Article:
Increase for water may be on tap

Published 5:00 am Friday, August 12, 2005

Years of level water and sewer rates have put Brookhaven in a”catch-up mode” and in need of raising those fees to cover risingexpenses, a financial consultant told city officials Thursday.

Consultant Demery Grubbs said water and sewer expenditures haveincreased an average of 5.07 percent a year over the last fiveyears. Revenue, however, has gone up an average of only 1.32percent over the same period.

“The problem is you’ve got to do some catching up,” Grubbs saidduring a work session Thursday night.

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Grubbs said the city has not raised water and sewer rates in thelast 10 years, and rates were even lowered one year during thattime period. He said rates need to be raised every year in order tokeep up with rising costs of operations.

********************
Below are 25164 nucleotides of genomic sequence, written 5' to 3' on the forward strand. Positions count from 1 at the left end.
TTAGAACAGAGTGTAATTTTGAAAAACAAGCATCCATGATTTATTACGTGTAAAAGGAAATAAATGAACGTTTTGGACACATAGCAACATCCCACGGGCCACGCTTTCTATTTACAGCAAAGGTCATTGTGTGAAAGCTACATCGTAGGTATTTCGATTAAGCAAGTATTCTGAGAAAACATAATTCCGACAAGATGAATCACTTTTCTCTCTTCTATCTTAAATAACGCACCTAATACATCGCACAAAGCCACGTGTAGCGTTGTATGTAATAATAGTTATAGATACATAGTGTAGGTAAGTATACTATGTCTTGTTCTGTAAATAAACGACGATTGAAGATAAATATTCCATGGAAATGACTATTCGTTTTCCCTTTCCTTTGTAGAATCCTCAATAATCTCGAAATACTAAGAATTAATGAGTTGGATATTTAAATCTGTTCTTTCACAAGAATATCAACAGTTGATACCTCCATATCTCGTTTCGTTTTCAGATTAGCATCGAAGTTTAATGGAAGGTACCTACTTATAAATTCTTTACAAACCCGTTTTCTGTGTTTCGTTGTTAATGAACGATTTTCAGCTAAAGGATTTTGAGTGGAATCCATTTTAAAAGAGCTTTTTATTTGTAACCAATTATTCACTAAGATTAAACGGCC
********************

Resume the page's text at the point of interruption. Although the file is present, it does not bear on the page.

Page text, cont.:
“The bottom line is … you don’t have a constant ladder you’reclimbing or a constant revenue stream,” Grubbs said.

Brookhaven is not alone in its water department woes, Grubbssaid.

“Water and sewer departments that have periodic rate increasesare in trouble,” Grubbs said.

Citing difficulties with a one-time 25 percent to 30 percentincrease, Grubbs instead presented options of 4 percent or 5percent annual increases over a five-year period. That would becombined with efforts to hold expenditure growth to no more than 5percent a year.

The exact impact of the increases on individual customers wasnot clear Thursday, as Grubbs’ recommendation looked at overallrevenue and not individual rates. For senior citizens and those onfixed incomes, who typically use the minimum amount of water eachmonth, Grubbs and city officials voiced concerns about keeping theimpact as low as possible.

“The low-end users we’re going to keep in mind,” Mayor BobMassengill said.

One possibility mentioned last night was smaller rate increasesfor those who use the minimum and higher increases for customerswho use lots of water each month.